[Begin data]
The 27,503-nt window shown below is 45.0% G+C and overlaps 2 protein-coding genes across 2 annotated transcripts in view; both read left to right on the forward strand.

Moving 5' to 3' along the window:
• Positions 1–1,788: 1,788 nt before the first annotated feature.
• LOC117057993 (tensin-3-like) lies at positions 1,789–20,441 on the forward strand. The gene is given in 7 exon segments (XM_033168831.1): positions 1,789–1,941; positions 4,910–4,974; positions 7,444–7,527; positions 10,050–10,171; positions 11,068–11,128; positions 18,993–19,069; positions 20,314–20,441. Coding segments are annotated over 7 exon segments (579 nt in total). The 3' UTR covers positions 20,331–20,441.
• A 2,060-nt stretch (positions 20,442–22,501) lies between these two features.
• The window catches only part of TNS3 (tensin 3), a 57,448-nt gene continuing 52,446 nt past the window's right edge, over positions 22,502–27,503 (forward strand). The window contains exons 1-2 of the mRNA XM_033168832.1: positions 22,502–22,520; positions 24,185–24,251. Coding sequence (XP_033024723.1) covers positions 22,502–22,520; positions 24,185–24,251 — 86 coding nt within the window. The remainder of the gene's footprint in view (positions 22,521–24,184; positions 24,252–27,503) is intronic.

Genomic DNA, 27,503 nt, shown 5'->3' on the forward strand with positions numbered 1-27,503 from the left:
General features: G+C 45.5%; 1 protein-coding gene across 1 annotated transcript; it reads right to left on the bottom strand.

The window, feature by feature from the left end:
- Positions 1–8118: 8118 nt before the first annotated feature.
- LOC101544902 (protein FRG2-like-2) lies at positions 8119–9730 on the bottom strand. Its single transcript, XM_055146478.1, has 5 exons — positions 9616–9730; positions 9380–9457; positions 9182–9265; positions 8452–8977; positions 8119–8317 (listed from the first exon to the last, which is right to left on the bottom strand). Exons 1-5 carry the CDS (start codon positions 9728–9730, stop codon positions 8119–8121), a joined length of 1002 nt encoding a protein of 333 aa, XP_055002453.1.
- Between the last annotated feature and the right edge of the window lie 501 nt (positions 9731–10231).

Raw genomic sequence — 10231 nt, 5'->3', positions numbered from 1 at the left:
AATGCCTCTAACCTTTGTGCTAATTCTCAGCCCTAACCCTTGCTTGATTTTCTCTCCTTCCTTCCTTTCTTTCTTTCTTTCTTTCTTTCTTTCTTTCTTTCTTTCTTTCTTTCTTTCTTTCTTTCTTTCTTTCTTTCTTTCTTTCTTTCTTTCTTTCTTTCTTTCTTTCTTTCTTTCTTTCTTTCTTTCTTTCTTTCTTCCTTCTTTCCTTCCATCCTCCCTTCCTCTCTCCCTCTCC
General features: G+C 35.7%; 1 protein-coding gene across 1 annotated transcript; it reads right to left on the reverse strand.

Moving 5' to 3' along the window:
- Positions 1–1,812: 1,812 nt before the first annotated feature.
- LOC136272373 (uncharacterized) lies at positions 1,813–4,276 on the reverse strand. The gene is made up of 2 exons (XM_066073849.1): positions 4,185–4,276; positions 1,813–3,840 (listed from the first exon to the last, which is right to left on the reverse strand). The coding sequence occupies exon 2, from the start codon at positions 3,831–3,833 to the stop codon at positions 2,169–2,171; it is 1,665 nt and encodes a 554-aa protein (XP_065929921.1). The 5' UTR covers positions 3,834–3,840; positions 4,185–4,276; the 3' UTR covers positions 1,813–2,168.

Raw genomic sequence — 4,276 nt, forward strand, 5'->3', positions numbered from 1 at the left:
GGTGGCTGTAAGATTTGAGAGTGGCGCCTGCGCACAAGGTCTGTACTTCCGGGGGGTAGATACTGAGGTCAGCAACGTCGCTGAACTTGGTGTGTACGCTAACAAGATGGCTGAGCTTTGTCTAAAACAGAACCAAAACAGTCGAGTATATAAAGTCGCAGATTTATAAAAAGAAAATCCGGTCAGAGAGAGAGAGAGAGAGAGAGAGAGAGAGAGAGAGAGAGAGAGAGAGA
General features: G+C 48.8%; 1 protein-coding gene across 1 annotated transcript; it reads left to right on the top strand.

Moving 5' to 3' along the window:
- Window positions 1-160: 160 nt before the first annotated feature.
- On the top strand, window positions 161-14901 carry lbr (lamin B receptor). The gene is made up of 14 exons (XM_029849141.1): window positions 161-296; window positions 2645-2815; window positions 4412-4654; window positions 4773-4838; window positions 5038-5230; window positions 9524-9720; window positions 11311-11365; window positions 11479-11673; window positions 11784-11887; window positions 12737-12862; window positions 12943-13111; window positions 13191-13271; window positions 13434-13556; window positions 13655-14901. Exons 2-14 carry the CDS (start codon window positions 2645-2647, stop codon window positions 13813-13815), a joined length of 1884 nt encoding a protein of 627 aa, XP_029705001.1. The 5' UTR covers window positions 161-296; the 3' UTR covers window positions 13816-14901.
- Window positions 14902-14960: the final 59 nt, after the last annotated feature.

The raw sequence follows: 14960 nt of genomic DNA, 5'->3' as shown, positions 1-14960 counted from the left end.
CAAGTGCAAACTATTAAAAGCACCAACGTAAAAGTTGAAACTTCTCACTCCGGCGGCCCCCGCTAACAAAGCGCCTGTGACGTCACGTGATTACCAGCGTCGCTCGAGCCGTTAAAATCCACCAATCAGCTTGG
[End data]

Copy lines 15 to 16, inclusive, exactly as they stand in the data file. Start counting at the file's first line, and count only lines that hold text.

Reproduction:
General features: G+C 35.7%; 1 protein-coding gene across 1 annotated transcript; it reads right to left on the reverse strand.

Moving 5' to 3' along the window: